I am not far from God, nor am I deluded. I am not a man-hater, nor is my husband an effeminate doormat. I am a woman that deeply loves and follow Jesus. My husband is a theologian and, also, deeply loves and follows God. We have looked at the same scriptures they are looking at and have settled that we feel very differently than some others do.
I appreciate that some women feel differently. They are welcome to do so.
I simply ask for the same respect for my own decisions. (Too much to ask?) As a woman that loves God and loves her husband and family, I see that I am able to love them well, make a good home here in partnership with my husband and yet still work outside the home.
(Ultimately, I take issue with the phrase “biblical womanhood” overall. And that’s a whole other post.)
And I also take issue with the fact that we are not encouraged to seek God on this issue. When I tweeted (don’t you hate that word?) my solution for the issue: How about this solution for the working mum vs. stay at home debate? You do what you feel lead by God to do and I’ll do the same. Done. I was sarcastically asked if that meant I was going to completely ignore scripture.
Of course not. But I read Scripture and interpret it very differently than some. So then it does come down to this: are you open to Jesus? Are you open, in your heart of hearts, to having him speak into your life? That is not something to be lightly or playfully dismissed in my opinion. Either you know him and his voice or not. For some people that might mean working. For others, it might mean being home full time.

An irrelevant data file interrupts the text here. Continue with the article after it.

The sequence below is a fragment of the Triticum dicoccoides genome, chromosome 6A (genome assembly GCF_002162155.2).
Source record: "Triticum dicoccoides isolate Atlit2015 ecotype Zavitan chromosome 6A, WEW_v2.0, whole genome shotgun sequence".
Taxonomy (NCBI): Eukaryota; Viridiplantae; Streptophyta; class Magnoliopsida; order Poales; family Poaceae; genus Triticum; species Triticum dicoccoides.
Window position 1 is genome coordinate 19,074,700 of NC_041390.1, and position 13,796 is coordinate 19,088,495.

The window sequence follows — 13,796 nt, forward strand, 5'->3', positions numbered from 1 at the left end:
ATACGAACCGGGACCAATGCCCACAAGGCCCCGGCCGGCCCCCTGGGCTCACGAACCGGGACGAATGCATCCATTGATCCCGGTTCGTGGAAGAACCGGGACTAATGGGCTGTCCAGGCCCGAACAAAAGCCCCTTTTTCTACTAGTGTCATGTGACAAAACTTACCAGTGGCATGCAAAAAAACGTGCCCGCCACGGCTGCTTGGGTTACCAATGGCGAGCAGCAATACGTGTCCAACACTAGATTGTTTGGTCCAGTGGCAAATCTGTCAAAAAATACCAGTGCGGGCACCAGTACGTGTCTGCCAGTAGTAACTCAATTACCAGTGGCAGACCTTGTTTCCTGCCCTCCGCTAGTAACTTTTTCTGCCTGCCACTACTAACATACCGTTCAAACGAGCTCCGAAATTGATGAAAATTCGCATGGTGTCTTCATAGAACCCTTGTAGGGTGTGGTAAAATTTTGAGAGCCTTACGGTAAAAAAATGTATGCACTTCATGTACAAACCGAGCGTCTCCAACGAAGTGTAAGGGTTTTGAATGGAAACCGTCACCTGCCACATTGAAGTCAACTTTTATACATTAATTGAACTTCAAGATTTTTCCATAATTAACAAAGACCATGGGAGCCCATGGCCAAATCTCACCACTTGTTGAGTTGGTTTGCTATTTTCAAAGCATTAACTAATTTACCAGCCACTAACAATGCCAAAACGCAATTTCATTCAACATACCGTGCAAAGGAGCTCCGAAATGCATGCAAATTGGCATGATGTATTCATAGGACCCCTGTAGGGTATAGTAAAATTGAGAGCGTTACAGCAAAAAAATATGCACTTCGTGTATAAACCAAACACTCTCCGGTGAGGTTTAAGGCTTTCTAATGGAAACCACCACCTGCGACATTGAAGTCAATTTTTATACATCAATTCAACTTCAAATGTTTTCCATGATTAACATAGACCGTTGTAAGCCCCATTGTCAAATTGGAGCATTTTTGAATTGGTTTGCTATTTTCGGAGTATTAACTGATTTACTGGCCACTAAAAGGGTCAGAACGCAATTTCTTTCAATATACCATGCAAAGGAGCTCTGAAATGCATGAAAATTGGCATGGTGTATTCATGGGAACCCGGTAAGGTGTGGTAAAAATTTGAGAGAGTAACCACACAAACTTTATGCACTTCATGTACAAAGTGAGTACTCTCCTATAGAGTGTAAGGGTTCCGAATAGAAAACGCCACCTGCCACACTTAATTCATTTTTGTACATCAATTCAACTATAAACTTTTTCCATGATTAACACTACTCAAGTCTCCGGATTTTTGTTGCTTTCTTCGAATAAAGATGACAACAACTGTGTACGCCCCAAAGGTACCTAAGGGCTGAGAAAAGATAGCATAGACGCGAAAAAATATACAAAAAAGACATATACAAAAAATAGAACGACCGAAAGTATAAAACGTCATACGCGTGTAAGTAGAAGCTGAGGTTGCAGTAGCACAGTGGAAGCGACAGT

But ultimately, if we believe that Christianity is about a relationship, not a religion, than we have to give credence to people hearing the voice of God and following it for themselves.
And that is some biblical truth for you, free of charge.
So here is something else: Do you believe that God speaks today? Do you believe that you can be actively lead? If so, then encourage women to seek God on these things for themselves. And don’t assume that because you’ve heard from God for your own life that it means it’s a Rule for All Women to Follow.
Above all else, the thing I struggle with the most in this conversation is the flat-out judgment. Even if you disagree with me – vehemently, is there a way to disagree in love? Is there a way to disagree without imposing guilt and shame and hurt in the heart of another?
I will prepare my children equally for life – my son and my daughter. I will tell them both that they are smart. I will encourage both of them to pursue the life that they feel called towards – if that involves university or auto mechanic school or being a support to their spouse’s career or whatnot. I will teach them both how to keep a home and balance a cheque book. I will teach them how to respect people and their choices, regardless of sex or religion. I don’t mark many differences in how I raise my son vs. how I raise my daughter. Because ultimately, I want to raise them to be free to follow Jesus wherever he leads, whether it’s a boardroom for my daughter or a kitchen for my son. There is no shame in either path. There is only shame in knowing that you were created to do or be something and then not having the courage to pursue it with abandon.
So I work outside the home. I refuse to feel guilty for it. I am a woman that loves God deeply and loves her family wildly. Those two things are not opposed so I wish that some would stop trying to make them be so.